Mumbai: A paperless window for importers, more container scanners at ports to ensure non-intrusive scrutiny and faster clearance of goods may soon be here as part of the Central Board of Excise and Customs’ (CBEC) ambitious plan to ensure cargo clearances happen within hours rather than days.
On 1 April, CBEC had brought several government agencies under a single-window interface and replaced separate documents with an integrated declaration for facilitating trade. This ensured that importers could get all clearances from customs as well as agencies like the Food Safety and Standards Authority of India (FSSAI) and plant and animal quarantine agency, wildlife crime and control bureau through a single online window, rather than approaching them separately.
CBEC is now planning to make the entire system paperless by doing away with the need for physical documentation. It is also planning to bring in more government agencies to the six that are already a part of the window. This will ensure that the time taken for imported cargo to secure clearances from various departments will come down sharply. Importers will also not need to physically submit the documents in customs offices but will be able to upload them in a PDF format online, customs officials said.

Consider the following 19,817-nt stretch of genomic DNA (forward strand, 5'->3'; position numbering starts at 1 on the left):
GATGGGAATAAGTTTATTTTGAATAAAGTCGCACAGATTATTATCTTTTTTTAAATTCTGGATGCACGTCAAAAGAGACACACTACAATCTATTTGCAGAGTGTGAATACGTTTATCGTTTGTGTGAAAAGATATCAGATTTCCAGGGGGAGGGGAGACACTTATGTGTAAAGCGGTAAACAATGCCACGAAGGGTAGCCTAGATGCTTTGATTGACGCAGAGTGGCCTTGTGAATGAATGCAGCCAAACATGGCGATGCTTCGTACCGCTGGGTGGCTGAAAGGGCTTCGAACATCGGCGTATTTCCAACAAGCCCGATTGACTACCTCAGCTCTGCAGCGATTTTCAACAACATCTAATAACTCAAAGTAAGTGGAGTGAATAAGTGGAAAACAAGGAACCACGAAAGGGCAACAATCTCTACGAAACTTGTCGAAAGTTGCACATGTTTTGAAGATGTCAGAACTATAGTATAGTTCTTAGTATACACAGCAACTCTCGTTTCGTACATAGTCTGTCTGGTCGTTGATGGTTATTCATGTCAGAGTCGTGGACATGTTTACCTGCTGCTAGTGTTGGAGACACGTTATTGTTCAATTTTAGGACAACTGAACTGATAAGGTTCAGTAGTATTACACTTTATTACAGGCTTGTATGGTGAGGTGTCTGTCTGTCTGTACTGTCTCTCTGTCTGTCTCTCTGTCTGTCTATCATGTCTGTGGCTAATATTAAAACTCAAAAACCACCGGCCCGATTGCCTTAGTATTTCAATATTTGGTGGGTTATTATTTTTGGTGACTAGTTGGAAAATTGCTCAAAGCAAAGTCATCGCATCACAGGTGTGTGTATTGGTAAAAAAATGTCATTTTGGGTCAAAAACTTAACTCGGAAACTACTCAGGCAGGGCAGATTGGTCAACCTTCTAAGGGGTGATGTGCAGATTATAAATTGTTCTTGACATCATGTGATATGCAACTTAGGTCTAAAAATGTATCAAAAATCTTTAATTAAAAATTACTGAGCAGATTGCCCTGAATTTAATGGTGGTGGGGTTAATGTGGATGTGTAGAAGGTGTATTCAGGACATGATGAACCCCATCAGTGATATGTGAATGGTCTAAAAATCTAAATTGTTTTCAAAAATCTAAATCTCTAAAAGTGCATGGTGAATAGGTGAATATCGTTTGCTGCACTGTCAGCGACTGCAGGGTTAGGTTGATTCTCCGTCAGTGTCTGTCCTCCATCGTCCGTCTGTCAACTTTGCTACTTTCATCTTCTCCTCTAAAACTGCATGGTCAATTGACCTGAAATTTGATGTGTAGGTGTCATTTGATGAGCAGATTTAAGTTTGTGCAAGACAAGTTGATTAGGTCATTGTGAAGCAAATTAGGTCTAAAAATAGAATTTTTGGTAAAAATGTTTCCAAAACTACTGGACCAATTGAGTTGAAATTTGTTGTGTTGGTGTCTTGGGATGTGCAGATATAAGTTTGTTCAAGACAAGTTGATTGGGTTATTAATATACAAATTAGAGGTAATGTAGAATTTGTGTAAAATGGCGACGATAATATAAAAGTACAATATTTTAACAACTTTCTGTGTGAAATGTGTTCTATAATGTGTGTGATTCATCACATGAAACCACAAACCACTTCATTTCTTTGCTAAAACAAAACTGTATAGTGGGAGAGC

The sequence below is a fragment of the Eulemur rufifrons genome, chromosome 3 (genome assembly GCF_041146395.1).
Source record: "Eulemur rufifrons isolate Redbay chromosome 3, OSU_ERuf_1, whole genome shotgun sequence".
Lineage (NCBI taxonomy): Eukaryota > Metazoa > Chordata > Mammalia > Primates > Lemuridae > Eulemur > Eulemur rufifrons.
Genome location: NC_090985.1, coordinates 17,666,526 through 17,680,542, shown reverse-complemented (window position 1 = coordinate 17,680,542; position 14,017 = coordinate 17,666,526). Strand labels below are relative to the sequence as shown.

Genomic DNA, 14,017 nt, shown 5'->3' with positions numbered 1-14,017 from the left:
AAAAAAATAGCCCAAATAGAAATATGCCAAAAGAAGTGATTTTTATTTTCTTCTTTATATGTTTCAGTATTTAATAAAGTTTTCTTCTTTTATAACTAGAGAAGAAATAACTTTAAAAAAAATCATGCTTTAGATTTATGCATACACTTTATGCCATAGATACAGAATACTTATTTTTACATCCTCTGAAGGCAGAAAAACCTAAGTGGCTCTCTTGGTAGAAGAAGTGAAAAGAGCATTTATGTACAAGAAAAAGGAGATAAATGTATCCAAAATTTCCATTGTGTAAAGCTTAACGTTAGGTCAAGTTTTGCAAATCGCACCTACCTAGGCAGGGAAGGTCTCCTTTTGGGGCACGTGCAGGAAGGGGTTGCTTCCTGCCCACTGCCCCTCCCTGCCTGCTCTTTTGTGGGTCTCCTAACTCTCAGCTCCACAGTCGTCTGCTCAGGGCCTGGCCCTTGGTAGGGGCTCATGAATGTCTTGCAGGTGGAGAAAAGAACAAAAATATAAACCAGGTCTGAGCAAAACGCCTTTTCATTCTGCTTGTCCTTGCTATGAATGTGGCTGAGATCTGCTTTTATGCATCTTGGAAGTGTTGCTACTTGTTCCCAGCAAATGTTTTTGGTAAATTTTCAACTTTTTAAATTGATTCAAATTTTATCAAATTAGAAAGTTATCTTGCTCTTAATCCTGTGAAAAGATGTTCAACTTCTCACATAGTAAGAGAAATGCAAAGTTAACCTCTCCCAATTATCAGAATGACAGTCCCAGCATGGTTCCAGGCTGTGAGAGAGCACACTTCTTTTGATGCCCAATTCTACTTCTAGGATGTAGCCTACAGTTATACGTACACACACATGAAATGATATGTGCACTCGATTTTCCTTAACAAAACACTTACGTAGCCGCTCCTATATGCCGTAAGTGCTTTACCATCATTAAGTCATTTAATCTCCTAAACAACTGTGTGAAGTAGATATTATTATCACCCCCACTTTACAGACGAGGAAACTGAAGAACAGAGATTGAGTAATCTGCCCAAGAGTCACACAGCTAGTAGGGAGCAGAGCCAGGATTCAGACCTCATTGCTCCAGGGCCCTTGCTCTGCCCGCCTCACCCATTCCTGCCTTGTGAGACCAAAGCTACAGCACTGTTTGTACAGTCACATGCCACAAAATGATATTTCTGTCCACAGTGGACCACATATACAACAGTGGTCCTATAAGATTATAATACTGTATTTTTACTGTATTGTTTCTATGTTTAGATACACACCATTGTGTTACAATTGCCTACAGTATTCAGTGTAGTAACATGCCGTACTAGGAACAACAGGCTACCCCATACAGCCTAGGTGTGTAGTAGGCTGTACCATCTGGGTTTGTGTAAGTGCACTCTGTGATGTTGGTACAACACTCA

The department has also initiated direct port to warehouse delivery for those importers with a good track record. But at the same time, to ensure a balance between facilitation and checking smuggling, it is using more container scanners at ports. A container scanner does away with the need to physically open the goods for checking and gives a clear picture of the contents of a container.
“The plan is to become as non-intrusive as possible but at the same time, keep a check on illegal activities. We have managed to reduce the dwell time over the last few years (the time taken for a shipment to get all clearances at a port),” said Rajeev Tandon, chief commissioner of customs who oversees operations at Nhava Sheva.
The customs department has around 10 scanners at various ports and plans to add another 44 by the end of the year. Of these, while 11 will be owned by the customs department, the remaining will be procured by private ports and operated by the customs officials. This is expected to address the capacity constraints faced by customs.
The largest container handling port in India—Nhava Sheva Port, also known as Jawaharlal Nehru Port—handled more than 4.49 million TEUs (twenty foot equivalent unit) of cargo in 2015-16. However, only around 6% of the cargo was screened with its two scanners. “Importers can access their goods much earlier now as compared to before. The time taken for clearances has come down to around three days from more than 9-12 days before,” said Ashish Pednekar, president of the Brihanmumbai Custom House Agents’ Association. The customs agents act as a bridge between importers and exporters and the customs department and facilitate movement of cargo.